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Bilingualism in Ancient SocietyLanguage Contact and the Written Text$
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J. N. Adams, Mark Janse, and Simon Swain

Print publication date: 2002

Print ISBN-13: 9780199245062

Published to Oxford Scholarship Online: January 2010

DOI: 10.1093/acprof:oso/9780199245062.001.0001

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Bilingualism in Roman Egypt

Bilingualism in Roman Egypt

Chapter:
(p.220) 9 Bilingualism in Roman Egypt
Source:
Bilingualism in Ancient Society
Author(s):

PFNELOPE FEWSTER

Publisher:
Oxford University Press
DOI:10.1093/acprof:oso/9780199245062.003.0009

This chapter examines bilingualism in Roman Egypt from a historical rather than linguistic perspective. In particular, the problems of functioning in a society where administration was officially confined to the language of the minority are discussed to see how far up or down the social hierarchy individuals were likely to remain monolingual (that is, at what points translation standardly took place), and also to look briefly at the cultural implications of language use and choice. An understanding of how far Rome’s subjects were prepared to use the language of their conquerors, and in what ways they did so, may contribute to the ongoing debates about cultural change and resistance in the Roman empire.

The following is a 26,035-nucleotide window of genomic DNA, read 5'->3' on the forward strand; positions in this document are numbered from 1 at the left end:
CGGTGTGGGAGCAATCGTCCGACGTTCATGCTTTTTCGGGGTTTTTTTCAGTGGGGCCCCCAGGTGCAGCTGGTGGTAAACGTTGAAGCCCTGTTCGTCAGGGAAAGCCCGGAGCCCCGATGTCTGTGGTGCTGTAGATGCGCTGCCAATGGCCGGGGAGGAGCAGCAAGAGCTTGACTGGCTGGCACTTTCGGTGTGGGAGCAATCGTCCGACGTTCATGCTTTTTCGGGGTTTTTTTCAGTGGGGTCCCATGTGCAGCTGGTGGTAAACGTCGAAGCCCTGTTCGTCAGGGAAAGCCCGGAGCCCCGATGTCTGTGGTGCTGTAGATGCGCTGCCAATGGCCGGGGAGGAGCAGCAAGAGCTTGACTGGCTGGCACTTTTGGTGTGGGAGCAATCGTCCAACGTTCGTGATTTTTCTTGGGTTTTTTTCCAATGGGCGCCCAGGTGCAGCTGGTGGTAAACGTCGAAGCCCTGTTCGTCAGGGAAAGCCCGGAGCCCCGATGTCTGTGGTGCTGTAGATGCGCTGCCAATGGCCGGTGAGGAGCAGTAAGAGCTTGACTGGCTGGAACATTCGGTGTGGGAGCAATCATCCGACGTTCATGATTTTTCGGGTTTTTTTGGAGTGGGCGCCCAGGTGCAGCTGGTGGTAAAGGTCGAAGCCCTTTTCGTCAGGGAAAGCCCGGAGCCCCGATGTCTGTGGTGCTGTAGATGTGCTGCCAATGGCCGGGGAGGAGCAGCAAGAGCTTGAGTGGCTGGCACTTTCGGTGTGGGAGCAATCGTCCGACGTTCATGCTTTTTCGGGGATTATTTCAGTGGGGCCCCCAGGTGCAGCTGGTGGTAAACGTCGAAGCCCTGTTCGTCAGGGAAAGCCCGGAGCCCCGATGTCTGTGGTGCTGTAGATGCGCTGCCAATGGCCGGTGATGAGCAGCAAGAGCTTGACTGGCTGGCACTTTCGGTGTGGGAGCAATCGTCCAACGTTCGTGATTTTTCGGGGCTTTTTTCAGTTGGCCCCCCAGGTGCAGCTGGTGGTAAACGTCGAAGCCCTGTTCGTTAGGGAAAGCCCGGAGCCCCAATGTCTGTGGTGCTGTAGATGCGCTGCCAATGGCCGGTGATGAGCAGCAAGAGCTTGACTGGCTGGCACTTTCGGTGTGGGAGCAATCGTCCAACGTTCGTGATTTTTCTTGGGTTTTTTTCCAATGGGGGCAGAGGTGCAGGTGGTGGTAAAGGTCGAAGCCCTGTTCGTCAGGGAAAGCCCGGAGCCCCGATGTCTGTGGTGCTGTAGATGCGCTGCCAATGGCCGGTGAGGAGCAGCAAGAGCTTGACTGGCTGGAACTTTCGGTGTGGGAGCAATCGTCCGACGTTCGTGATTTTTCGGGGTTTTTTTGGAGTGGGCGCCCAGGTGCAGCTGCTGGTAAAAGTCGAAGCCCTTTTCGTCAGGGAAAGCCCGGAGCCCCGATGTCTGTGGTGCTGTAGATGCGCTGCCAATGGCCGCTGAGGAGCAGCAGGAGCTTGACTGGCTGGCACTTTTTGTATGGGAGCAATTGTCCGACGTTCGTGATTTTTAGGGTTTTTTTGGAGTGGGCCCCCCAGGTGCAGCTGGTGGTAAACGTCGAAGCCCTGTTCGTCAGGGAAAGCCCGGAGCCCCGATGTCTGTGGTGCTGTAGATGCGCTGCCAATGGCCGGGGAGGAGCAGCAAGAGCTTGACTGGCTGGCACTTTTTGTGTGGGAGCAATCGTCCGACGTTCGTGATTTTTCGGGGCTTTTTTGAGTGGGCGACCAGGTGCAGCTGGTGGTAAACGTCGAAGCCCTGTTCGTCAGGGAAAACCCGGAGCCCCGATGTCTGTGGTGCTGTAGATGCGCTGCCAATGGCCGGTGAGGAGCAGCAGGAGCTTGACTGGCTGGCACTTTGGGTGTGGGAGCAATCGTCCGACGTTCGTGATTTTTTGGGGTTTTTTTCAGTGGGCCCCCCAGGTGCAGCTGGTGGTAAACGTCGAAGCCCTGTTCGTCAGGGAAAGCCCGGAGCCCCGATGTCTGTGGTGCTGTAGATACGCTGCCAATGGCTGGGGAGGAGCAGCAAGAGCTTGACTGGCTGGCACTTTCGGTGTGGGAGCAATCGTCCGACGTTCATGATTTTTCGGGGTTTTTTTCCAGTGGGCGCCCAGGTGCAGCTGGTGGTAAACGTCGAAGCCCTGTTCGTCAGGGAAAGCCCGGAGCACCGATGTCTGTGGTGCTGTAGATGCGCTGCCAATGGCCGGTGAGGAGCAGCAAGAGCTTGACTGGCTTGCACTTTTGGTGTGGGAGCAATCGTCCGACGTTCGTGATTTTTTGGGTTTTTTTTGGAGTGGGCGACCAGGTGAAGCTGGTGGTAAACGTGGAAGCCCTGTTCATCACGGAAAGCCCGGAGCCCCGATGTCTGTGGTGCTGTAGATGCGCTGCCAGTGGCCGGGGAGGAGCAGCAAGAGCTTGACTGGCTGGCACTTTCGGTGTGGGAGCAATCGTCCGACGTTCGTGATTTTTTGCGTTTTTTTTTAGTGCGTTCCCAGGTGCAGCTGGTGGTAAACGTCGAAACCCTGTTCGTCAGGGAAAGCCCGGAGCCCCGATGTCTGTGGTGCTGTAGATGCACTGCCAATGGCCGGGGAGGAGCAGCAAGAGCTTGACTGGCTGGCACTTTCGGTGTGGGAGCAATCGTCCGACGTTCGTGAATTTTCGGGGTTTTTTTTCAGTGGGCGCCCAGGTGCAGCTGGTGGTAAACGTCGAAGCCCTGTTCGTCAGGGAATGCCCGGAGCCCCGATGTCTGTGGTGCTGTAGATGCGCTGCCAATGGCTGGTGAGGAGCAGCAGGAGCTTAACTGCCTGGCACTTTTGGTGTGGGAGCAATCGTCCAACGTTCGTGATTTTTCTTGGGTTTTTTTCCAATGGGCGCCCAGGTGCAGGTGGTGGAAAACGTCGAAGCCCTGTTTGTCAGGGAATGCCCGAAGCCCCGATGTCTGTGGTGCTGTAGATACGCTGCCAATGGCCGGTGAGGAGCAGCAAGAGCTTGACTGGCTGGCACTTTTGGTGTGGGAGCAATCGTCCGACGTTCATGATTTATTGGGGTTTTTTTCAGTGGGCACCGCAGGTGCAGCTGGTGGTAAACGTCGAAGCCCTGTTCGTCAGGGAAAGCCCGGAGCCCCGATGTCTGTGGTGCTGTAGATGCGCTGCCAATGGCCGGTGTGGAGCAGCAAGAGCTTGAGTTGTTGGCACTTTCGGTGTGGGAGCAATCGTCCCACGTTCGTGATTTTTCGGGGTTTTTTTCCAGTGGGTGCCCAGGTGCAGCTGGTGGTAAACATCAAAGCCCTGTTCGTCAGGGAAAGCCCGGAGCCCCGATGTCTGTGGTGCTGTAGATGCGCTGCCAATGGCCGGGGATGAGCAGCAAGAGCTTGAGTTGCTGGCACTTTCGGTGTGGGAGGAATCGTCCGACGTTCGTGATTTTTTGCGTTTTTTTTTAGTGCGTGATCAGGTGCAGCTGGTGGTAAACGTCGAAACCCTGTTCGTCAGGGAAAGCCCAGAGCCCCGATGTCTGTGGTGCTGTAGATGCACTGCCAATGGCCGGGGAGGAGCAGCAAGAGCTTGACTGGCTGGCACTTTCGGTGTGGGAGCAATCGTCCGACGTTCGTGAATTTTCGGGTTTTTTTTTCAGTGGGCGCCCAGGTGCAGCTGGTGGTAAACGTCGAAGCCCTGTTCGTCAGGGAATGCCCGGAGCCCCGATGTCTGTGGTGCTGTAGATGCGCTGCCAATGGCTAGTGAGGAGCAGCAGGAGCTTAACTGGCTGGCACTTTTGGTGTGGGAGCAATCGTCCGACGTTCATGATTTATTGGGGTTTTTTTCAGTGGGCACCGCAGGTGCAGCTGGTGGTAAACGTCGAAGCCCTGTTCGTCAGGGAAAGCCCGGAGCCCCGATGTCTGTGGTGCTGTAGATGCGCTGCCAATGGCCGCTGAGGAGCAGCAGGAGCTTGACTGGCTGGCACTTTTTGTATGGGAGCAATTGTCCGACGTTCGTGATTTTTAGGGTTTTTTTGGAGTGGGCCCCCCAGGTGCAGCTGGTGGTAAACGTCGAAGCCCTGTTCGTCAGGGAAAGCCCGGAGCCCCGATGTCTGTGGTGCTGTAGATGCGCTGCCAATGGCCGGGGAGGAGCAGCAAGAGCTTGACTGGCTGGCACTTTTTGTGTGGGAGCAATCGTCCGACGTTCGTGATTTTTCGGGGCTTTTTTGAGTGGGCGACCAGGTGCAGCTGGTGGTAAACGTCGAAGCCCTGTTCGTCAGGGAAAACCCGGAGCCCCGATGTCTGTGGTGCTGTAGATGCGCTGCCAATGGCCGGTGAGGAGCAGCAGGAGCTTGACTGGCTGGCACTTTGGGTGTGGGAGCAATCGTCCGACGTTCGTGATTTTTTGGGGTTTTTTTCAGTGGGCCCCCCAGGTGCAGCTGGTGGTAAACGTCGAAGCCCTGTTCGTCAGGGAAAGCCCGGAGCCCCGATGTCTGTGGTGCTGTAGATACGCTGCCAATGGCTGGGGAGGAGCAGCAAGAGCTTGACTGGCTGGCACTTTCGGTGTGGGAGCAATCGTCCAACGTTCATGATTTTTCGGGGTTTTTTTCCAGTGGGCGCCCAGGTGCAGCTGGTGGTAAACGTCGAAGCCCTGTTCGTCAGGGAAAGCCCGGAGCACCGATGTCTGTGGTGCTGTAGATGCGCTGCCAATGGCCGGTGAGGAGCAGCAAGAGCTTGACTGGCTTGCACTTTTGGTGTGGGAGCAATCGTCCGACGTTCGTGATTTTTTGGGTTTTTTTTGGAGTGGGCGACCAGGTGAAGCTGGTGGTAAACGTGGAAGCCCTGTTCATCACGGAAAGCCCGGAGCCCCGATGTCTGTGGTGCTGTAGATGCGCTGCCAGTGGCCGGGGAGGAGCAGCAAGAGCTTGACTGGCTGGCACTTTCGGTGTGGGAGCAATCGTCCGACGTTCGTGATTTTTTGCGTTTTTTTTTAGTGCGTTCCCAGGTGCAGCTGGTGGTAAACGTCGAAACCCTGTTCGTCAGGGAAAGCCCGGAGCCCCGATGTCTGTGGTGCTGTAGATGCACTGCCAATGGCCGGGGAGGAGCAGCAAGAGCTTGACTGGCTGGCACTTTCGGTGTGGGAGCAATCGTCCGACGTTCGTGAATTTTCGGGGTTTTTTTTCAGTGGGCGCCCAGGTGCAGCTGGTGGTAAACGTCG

Keywords:   bilingualism, Roman Egypt, language use, language choice, social hierarchy, cultural change, resistance

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